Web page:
https://vermontalmanac.org/wp-content/uploads/VTALMANAC_LOGO_STACK_TAG-300x150.png 0 0 Dave Mance III https://vermontalmanac.org/wp-content/uploads/VTALMANAC_LOGO_STACK_TAG-300x150.png Dave Mance III2020-06-08 10:53:162020-06-08 13:19:42We’re a little nervous today, as we just sent out our first mass emailing, designed to let the world know we exist. Our existence depends on pre-buys and donations. If you enjoy this content, please support us. And please reach out to us with questions, story ideas, or simply to introduce yourself.
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Hobblebush leaves are nice in the summer, colorful in autumn, but now, as they unfurl, they might be at their best: an intricate tapestry, white against tan. An elegant tan that we’re probably supposed to call ecru.
The tufted titmouse at our feeders (they get taken in at night) has now been joined by another. They rarely used to be here but in the last few years have become reliable companions.
Now that the wasps have filled all the ground holes in all the electrical outlets in the garage, they’ve begun using the fancy solitary bee and wasp apartment house that was made of reeds especially for them. The female lays an egg, tucks in provisions for the larva, and fills the hole with fine mud, without my noticing. I’ll try to catch her in action from now on.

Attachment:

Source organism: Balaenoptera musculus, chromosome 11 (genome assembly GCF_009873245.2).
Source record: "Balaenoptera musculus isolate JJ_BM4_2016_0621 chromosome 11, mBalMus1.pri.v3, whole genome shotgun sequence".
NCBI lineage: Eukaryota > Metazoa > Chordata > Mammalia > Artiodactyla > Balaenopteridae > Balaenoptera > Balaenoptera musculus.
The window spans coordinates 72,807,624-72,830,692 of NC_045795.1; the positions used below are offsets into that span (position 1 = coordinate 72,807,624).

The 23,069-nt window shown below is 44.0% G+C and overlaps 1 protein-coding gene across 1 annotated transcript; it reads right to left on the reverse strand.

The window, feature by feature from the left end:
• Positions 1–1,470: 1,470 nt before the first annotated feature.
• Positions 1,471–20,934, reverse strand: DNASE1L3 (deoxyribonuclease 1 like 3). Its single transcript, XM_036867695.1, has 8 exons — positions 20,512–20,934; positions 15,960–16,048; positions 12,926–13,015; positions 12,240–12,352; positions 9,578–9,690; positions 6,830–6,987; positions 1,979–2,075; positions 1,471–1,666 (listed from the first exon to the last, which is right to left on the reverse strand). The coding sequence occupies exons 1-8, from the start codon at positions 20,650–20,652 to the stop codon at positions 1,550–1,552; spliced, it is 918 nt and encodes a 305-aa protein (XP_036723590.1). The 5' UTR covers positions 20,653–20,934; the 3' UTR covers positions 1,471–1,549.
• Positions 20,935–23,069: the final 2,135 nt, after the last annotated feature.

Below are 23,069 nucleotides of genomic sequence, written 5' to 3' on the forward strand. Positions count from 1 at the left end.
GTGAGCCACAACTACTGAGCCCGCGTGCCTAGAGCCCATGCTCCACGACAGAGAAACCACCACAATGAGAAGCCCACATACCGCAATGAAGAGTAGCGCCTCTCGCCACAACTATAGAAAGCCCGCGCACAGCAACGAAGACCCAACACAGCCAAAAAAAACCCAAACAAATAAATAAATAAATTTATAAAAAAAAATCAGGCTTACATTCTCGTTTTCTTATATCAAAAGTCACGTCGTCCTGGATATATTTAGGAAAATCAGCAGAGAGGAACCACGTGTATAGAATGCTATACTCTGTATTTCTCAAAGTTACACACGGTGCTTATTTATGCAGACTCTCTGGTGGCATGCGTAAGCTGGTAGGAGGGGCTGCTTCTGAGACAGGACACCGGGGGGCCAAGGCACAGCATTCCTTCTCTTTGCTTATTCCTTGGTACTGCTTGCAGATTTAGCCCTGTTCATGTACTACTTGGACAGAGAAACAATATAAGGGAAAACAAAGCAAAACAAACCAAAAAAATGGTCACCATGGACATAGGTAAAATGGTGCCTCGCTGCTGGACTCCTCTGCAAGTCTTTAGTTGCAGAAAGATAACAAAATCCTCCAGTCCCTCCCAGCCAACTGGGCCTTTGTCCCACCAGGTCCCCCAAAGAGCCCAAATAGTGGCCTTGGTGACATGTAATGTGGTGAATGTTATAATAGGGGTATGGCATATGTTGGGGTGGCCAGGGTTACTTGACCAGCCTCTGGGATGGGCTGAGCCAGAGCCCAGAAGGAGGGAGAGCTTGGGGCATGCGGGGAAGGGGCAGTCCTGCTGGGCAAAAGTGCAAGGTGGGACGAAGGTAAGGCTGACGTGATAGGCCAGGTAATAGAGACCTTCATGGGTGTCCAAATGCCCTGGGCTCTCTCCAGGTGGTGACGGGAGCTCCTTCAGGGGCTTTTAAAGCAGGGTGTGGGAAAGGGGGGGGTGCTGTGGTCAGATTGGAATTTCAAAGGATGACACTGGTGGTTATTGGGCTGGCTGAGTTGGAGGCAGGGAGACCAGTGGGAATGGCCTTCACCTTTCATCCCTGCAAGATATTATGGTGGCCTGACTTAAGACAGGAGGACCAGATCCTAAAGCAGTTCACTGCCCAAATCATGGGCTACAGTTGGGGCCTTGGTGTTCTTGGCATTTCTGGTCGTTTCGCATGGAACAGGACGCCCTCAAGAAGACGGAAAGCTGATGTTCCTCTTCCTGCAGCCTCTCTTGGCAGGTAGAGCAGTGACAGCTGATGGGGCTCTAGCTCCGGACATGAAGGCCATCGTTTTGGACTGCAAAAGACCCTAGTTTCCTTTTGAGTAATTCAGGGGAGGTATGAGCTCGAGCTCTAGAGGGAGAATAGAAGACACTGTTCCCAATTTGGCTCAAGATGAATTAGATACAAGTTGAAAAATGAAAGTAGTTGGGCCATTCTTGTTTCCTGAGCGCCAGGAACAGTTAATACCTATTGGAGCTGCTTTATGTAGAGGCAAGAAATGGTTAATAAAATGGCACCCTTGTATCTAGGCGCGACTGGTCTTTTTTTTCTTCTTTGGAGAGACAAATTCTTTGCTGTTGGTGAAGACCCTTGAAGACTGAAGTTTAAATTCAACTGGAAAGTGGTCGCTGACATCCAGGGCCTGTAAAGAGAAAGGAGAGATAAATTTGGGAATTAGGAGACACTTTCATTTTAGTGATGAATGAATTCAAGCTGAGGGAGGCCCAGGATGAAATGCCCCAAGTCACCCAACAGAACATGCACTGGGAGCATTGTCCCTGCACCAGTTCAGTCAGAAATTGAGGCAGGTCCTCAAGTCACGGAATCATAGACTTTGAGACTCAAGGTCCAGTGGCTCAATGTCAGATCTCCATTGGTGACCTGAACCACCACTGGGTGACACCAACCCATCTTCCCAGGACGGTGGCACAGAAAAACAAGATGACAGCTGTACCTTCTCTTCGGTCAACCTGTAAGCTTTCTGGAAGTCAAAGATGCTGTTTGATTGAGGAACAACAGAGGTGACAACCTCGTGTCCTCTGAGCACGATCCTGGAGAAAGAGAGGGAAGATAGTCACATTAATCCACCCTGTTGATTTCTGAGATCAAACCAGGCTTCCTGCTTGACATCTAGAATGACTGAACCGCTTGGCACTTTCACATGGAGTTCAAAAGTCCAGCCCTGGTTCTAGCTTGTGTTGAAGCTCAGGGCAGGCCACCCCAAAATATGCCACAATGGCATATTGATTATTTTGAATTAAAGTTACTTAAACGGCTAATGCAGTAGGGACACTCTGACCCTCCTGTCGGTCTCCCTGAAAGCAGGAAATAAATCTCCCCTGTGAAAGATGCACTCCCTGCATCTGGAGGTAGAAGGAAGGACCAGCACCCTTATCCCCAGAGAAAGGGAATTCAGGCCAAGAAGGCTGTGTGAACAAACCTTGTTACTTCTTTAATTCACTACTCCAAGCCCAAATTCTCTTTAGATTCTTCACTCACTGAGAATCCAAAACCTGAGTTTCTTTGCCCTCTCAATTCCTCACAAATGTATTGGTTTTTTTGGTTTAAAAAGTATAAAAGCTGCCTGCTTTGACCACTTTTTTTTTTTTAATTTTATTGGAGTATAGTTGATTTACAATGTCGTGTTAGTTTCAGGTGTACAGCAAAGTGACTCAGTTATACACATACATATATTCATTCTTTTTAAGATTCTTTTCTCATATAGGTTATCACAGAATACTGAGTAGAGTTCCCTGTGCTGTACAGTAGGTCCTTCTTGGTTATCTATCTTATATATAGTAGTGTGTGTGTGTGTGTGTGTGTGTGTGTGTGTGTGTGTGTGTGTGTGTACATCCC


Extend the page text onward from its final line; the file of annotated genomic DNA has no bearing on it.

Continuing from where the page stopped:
So far this summer has been dry as a bone (“near- drought conditions,” the weather service calls it) followed by stream-filling thundery deluges (“rain, heavy at times”).
Snowy owls have recently been seen in Vermont. We’ve all heard that they leave their arctic home when food there is scarce but another reason for these erratic irruptions might instead be that they occur following an unusually successful breeding season – successful because of an abundance of prey.
If you have a flashlight and a bit more patience than I have, I think you could see squash plants grow. Overnight they leapt through the garden fence and onto the grass.